Disabled People, Effective Practitioners: Enabling a Health Care Workforce that Better Reflects Society

By Chris Dearnley, Jacinta Elliott, Janet Hargreaves, Sunita Morris, Lizzie Walker, Stuart Walker and Catherine Arnold.

Published by The Social Sciences Collection

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Article: Print $US10.00
Article: Electronic $US5.00

In this paper we will discuss the current tensions that exist between UK anti-discrimination legislation and the professional and statutory regulatory bodies (PSRBs) that govern registration of health and social care practitioners in the United Kingdom. The tensions arise from aspirations for a work force that reflects the wider community and the need to safeguard patient safety. We present an overview of the relevant legislation and the requirements of the main health and social care professional statutory and regulating bodies, whose overall aim is safeguarding the general public. Four individual case studies, which have drawn on qualitative and quantitative data to explore some of the ensuing challenges and seek resolutions, are discussed and their outcomes synthesised to make recommendations. Conducting research with disabled participants requires specific considerations; we reflect on these in this paper and discuss our experiential learning.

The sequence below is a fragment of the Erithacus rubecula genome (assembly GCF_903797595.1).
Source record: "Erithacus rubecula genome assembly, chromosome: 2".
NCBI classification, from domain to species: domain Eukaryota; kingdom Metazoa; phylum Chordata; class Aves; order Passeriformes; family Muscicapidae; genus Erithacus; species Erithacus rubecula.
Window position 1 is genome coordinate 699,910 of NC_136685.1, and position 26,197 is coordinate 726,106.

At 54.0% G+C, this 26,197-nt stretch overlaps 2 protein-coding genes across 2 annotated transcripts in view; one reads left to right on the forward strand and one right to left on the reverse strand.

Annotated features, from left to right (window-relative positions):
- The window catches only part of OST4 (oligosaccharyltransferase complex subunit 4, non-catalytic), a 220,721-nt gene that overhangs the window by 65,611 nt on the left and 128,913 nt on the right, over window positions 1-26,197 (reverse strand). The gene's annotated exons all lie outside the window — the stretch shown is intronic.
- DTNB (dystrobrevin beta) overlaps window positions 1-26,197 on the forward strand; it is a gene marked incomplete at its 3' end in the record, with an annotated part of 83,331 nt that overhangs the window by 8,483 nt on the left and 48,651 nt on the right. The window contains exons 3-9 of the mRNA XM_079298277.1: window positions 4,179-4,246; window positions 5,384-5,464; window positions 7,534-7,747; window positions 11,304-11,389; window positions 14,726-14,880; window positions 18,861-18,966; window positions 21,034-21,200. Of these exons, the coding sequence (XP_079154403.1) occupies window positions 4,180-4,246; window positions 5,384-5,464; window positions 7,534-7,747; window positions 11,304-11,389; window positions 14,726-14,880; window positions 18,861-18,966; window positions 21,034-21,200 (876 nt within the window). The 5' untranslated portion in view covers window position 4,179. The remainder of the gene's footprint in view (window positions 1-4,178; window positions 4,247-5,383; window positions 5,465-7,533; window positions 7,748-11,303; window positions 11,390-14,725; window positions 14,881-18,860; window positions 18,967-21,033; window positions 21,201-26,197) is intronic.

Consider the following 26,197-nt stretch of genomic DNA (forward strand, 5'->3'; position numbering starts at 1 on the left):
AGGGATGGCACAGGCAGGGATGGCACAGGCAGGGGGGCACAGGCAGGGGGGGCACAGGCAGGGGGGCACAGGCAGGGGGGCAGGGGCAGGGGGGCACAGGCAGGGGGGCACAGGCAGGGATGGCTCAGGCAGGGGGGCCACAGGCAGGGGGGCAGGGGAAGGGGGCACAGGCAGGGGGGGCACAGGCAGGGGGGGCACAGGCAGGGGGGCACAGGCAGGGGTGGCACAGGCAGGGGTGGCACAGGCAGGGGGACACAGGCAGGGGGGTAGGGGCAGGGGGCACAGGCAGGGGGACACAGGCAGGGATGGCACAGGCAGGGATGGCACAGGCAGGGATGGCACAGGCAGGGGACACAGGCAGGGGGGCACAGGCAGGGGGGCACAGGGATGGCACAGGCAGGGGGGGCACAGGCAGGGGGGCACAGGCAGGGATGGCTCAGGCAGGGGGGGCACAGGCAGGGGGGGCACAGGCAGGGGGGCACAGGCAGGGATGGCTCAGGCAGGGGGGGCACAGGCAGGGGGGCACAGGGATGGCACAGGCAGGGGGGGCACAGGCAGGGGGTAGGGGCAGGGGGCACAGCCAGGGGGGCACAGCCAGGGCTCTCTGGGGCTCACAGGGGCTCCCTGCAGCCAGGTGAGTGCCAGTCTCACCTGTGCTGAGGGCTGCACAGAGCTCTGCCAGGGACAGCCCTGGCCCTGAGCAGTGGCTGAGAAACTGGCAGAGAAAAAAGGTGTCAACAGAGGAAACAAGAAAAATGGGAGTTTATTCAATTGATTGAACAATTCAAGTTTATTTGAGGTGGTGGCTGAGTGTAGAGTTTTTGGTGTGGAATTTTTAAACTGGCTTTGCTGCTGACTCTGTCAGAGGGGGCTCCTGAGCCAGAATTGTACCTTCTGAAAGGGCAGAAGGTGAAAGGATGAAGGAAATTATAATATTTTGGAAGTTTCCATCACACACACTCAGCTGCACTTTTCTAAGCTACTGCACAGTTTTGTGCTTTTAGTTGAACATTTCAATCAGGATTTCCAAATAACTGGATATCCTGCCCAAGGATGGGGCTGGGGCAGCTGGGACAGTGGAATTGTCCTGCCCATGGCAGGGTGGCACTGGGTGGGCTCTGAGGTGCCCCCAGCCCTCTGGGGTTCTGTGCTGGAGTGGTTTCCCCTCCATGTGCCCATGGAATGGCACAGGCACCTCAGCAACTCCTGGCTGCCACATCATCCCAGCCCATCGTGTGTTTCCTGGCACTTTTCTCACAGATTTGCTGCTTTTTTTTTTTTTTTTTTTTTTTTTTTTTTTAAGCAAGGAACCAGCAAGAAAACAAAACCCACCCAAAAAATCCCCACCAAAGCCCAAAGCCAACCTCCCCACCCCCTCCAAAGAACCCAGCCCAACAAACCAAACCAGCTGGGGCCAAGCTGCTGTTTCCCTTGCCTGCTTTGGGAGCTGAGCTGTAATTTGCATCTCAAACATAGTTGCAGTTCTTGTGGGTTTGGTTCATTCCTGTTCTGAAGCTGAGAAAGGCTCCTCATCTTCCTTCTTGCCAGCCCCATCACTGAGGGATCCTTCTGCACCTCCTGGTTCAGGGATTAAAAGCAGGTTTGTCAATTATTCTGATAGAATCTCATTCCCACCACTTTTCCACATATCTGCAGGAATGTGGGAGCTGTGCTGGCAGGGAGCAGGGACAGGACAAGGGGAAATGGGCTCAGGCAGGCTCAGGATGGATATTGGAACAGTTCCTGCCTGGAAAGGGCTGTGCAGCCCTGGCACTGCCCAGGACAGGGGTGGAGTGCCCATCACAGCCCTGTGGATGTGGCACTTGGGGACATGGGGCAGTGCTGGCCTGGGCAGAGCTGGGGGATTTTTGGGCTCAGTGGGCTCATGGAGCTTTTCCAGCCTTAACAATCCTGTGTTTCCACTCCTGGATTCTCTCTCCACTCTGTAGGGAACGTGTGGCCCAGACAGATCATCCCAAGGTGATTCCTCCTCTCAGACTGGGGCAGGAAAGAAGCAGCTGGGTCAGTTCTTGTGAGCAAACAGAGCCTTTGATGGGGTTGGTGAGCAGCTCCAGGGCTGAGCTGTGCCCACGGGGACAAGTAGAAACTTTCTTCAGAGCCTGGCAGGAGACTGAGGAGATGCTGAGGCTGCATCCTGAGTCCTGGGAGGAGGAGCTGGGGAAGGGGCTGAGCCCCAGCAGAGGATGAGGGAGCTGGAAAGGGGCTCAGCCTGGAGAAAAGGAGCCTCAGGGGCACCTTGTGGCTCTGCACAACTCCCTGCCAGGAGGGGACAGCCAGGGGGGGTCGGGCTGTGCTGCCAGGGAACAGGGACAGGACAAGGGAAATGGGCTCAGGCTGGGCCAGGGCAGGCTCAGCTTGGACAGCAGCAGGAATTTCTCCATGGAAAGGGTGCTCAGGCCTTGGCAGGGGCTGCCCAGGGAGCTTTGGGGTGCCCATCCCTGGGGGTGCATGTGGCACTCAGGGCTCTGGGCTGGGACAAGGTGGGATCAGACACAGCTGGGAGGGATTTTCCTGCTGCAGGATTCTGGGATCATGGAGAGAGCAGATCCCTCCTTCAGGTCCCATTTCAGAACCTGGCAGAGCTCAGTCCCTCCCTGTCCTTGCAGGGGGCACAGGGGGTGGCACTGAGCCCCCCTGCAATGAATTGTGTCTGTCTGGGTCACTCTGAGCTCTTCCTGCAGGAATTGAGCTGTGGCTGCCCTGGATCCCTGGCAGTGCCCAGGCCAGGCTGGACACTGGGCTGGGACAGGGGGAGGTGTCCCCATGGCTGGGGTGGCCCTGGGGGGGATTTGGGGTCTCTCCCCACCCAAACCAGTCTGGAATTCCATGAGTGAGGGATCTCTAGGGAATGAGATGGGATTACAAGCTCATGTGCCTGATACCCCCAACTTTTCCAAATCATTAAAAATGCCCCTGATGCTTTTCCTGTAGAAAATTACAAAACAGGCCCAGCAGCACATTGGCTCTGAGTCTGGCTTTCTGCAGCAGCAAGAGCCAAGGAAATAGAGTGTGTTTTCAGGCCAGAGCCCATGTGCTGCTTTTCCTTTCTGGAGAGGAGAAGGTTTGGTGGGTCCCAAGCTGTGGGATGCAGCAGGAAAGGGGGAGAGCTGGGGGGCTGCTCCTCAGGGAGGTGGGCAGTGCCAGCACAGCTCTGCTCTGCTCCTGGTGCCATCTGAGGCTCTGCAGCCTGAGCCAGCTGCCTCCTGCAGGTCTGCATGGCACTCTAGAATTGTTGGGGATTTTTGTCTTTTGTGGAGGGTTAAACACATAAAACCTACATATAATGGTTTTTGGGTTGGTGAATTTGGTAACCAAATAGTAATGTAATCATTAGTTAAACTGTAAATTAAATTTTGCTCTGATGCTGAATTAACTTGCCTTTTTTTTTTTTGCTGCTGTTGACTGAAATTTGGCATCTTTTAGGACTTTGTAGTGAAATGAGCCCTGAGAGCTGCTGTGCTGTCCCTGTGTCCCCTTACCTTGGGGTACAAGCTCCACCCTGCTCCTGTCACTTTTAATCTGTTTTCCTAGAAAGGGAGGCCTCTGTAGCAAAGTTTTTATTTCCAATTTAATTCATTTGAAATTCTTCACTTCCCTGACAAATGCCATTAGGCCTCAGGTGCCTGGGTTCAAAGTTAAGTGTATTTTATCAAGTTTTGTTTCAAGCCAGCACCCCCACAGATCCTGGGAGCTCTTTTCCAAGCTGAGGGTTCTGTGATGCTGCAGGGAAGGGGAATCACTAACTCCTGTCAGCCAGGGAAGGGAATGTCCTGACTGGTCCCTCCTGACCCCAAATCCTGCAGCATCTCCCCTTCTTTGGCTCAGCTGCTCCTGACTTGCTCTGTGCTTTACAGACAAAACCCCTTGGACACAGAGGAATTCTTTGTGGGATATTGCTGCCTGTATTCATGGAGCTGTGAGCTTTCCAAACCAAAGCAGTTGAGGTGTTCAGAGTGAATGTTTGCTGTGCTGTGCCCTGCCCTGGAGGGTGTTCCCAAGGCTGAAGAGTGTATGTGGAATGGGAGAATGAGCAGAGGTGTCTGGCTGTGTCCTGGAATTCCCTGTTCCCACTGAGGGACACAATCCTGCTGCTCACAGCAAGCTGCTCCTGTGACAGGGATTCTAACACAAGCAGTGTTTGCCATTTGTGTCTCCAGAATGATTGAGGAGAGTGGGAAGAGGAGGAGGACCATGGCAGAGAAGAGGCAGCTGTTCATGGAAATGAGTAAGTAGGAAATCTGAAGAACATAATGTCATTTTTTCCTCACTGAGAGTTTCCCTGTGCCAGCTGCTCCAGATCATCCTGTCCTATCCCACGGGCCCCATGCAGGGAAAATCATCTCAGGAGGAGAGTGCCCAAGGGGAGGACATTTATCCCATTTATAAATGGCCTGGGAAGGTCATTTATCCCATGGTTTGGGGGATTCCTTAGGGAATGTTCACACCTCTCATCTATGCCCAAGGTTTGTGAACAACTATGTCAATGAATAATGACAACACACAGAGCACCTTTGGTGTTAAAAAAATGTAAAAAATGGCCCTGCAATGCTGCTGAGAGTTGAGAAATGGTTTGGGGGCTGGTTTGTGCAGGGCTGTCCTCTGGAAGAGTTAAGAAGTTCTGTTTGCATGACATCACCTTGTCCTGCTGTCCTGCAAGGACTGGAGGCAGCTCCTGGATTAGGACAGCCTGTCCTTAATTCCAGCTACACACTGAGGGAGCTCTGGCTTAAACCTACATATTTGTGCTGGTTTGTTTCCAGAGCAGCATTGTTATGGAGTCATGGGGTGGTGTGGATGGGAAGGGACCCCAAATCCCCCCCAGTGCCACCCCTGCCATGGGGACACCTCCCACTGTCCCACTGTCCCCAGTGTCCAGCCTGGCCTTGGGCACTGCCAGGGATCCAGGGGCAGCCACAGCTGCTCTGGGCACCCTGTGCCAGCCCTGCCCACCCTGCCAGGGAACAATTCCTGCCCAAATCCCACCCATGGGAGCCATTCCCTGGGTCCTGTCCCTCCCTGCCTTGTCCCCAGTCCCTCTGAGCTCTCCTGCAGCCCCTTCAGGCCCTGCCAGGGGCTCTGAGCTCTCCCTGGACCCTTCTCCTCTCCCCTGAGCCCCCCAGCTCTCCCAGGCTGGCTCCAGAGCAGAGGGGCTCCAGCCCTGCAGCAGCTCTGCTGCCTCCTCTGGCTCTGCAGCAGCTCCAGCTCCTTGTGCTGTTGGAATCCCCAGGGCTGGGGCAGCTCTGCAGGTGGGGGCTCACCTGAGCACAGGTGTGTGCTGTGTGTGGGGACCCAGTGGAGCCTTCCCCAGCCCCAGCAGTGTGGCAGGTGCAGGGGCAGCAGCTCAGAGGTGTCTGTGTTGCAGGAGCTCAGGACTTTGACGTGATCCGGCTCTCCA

Keywords: Disabled Students in Higher Education, Disabled Health and Social Care Practitioners, Research with Disabled People

International Journal of Interdisciplinary Social Sciences, Volume 5, Issue 8, pp.259-274. Article: Print (Spiral Bound). Article: Electronic (PDF File; 679.631KB).

Dr. Chris Dearnley

Senior Lecturer/University Learning & Teaching Fellow, Division of Service Development & Improvement, School of Health Studies, University of Bradford, University of Bradford, Bradford, UK

Chris has a keen interest and a comprehensive research portfolio in learning and assessment for health and social care practitioners. Her early work was applied to open and distance learning and this led to her current interest in the potential of eLearning and more recently mobile learning, in helping students learn how to learn. She has published widely on the components of independent learning and the implications for students, tutors and the NHS; Independent learning and its relationship with personal and professional development and Learning technologies as a means to supporting independent learning.

Jacinta Elliott

Consultant, Elliott Walker Consultancy Ltd, YAHODPEN, York, UK

Jacinta Elliott, MAML, is a visiting lecturer at the Centre for Management and Leadership at the University of York and an associate member of the coaching and facilitation team at the Centre for the Development of Healthcare Policy and Practice at the School of Healthcare Studies at the University of Leeds. She co-ordinates a university network which includes all 11 of the universities in Yorkshire and the Humber which has the aim of widening participation in medicine, dentistry, clinical sciences, nursing and allied health professions. This work is sponsored by the regional Strategic Health Authority.

Dr. Janet Hargreaves

Associate Dean, Learning and Teaching, School of Human and Health Sciences, University of Huddersfield, University of Huddersfield, Huddersfield, UK